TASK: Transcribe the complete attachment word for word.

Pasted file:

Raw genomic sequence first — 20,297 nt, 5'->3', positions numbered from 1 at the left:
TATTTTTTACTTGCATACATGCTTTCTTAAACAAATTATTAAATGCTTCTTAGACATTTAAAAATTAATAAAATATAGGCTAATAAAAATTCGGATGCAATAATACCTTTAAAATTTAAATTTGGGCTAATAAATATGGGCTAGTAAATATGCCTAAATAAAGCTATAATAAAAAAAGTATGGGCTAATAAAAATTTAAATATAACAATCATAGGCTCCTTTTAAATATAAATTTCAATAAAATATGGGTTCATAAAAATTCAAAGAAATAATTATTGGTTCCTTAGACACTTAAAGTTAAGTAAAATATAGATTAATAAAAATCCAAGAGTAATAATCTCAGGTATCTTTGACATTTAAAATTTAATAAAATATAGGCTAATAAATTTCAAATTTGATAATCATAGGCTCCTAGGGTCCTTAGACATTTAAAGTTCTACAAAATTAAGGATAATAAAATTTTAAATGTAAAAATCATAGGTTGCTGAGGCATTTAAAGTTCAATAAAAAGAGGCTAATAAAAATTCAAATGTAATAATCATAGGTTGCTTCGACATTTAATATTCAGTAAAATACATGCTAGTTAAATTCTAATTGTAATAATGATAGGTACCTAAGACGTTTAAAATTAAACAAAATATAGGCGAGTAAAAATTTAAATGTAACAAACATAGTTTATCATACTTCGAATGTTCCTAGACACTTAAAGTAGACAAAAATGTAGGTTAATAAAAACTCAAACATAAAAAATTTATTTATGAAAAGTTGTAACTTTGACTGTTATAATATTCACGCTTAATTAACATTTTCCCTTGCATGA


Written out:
Raw genomic sequence first — 20,297 nt, 5'->3', positions numbered from 1 at the left:
TATTTTTTACTTGCATACATGCTTTCTTAAACAAATTATTAAATGCTTCTTAGACATTTAAAAATTAATAAAATATAGGCTAATAAAAATTCGGATGCAATAATACCTTTAAAATTTAAATTTGGGCTAATAAATATGGGCTAGTAAATATGCCTAAATAAAGCTATAATAAAAAAAGTATGGGCTAATAAAAATTTAAATATAACAATCATAGGCTCCTTTTAAATATAAATTTCAATAAAATATGGGTTCATAAAAATTCAAAGAAATAATTATTGGTTCCTTAGACACTTAAAGTTAAGTAAAATATAGATTAATAAAAATCCAAGAGTAATAATCTCAGGTATCTTTGACATTTAAAATTTAATAAAATATAGGCTAATAAATTTCAAATTTGATAATCATAGGCTCCTAGGGTCCTTAGACATTTAAAGTTCTACAAAATTAAGGATAATAAAATTTTAAATGTAAAAATCATAGGTTGCTGAGGCATTTAAAGTTCAATAAAAAGAGGCTAATAAAAATTCAAATGTAATAATCATAGGTTGCTTCGACATTTAATATTCAGTAAAATACATGCTAGTTAAATTCTAATTGTAATAATGATAGGTACCTAAGACGTTTAAAATTAAACAAAATATAGGCGAGTAAAAATTTAAATGTAACAAACATAGTTTATCATACTTCGAATGTTCCTAGACACTTAAAGTAGACAAAAATGTAGGTTAATAAAAACTCAAACATAAAAAATTTATTTATGAAAAGTTGTAACTTTGACTGTTATAATATTCACGCTTAATTAACATTTTCCCTTGCATGA